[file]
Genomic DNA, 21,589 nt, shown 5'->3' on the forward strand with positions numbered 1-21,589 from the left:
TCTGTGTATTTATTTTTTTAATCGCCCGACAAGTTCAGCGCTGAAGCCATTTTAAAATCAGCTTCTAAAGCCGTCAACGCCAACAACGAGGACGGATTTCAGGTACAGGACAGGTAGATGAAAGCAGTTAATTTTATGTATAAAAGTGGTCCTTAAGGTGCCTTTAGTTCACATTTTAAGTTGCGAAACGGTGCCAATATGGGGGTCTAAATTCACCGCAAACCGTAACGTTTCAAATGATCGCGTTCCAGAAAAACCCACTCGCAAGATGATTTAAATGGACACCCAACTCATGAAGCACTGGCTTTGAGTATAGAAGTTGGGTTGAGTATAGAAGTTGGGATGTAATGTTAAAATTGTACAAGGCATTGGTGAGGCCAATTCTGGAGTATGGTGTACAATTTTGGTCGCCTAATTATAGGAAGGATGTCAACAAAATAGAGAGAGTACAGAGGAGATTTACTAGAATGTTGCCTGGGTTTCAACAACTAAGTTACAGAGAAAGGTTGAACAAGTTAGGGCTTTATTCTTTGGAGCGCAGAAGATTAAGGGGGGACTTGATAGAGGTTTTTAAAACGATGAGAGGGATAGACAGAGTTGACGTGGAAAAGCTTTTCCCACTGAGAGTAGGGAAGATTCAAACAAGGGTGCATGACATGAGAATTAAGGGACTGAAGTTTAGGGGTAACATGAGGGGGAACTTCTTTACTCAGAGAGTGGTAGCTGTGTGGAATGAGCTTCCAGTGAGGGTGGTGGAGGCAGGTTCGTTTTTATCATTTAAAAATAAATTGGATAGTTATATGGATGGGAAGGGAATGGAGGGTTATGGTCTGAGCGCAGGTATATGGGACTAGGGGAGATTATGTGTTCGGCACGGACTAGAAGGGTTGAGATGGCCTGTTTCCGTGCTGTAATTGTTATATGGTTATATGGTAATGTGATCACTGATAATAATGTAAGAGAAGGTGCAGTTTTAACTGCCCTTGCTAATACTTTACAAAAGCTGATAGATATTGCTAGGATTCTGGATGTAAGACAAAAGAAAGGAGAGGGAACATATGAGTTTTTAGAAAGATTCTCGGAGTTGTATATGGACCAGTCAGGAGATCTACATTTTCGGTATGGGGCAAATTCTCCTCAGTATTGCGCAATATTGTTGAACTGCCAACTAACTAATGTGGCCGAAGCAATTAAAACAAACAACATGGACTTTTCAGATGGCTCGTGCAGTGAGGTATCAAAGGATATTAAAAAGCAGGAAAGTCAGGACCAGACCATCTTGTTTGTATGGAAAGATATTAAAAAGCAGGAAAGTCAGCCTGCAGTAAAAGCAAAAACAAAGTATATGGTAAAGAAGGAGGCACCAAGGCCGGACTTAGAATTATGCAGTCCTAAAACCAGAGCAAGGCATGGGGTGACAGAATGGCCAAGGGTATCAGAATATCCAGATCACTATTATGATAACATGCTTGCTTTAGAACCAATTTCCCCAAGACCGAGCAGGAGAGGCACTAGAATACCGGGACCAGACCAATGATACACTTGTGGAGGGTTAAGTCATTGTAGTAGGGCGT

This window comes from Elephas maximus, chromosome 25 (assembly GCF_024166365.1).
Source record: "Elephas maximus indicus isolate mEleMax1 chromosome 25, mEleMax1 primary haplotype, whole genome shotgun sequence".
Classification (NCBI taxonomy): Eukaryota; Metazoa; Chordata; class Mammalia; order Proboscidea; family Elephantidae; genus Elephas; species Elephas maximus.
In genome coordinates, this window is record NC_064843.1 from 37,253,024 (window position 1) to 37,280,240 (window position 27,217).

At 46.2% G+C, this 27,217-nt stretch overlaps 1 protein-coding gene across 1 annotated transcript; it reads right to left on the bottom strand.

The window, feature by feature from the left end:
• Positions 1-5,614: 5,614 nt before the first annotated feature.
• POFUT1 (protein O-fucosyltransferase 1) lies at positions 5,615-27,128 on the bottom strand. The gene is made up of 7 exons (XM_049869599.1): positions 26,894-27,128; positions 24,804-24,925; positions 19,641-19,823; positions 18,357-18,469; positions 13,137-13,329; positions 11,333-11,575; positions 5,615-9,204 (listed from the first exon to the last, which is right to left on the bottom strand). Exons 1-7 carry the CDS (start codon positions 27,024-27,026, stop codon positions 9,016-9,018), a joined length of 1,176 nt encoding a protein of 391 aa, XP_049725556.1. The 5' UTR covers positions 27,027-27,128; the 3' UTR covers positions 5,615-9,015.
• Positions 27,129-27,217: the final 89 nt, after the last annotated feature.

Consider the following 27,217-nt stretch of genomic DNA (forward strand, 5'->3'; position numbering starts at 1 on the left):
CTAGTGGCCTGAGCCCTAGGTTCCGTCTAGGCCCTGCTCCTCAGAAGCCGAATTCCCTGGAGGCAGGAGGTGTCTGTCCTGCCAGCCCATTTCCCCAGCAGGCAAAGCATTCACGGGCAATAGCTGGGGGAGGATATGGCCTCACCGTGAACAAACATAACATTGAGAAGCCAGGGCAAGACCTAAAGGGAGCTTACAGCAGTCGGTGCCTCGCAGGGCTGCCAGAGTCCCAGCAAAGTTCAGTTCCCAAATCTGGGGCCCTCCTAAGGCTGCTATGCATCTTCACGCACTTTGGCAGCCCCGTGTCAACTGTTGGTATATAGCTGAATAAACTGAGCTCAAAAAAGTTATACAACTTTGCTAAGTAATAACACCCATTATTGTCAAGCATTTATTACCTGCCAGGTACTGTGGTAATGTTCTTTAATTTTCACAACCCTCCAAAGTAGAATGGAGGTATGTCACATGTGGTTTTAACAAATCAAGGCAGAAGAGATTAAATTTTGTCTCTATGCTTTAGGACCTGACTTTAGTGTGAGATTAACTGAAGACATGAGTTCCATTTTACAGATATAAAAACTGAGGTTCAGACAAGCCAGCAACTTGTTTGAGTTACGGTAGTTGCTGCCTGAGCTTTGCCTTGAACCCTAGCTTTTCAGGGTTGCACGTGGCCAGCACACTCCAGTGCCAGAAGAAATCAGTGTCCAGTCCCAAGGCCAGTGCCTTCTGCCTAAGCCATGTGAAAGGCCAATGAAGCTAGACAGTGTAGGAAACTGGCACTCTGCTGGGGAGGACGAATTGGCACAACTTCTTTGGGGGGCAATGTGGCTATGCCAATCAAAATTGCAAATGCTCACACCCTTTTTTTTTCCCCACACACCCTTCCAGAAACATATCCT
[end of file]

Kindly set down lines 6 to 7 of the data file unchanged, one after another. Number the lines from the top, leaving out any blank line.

In genome coordinates, this window is record NC_064843.1 from 37,253,024 (window position 1) to 37,280,240 (window position 27,217).

At 46.2% G+C, this 27,217-nt stretch overlaps 1 protein-coding gene across 1 annotated transcript; it reads right to left on the bottom strand.